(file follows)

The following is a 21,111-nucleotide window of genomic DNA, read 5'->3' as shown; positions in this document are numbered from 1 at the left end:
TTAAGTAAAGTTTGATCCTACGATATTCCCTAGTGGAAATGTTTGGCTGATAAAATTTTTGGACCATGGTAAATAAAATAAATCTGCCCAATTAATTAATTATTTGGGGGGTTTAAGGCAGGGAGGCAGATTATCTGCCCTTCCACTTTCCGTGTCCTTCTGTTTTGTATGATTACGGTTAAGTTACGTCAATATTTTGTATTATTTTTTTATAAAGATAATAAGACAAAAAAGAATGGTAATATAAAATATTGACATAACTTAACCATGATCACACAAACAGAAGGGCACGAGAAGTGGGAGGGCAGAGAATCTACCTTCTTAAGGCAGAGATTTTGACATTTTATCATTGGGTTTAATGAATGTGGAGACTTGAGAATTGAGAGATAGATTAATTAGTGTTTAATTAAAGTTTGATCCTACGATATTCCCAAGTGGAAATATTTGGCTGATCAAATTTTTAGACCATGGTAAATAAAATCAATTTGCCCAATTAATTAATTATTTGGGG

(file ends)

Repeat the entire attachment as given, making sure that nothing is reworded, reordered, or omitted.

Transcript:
The following is a 21,111-nucleotide window of genomic DNA, read 5'->3' as shown; positions in this document are numbered from 1 at the left end:
TTAAGTAAAGTTTGATCCTACGATATTCCCTAGTGGAAATGTTTGGCTGATAAAATTTTTGGACCATGGTAAATAAAATAAATCTGCCCAATTAATTAATTATTTGGGGGGTTTAAGGCAGGGAGGCAGATTATCTGCCCTTCCACTTTCCGTGTCCTTCTGTTTTGTATGATTACGGTTAAGTTACGTCAATATTTTGTATTATTTTTTTATAAAGATAATAAGACAAAAAAGAATGGTAATATAAAATATTGACATAACTTAACCATGATCACACAAACAGAAGGGCACGAGAAGTGGGAGGGCAGAGAATCTACCTTCTTAAGGCAGAGATTTTGACATTTTATCATTGGGTTTAATGAATGTGGAGACTTGAGAATTGAGAGATAGATTAATTAGTGTTTAATTAAAGTTTGATCCTACGATATTCCCAAGTGGAAATATTTGGCTGATCAAATTTTTAGACCATGGTAAATAAAATCAATTTGCCCAATTAATTAATTATTTGGGG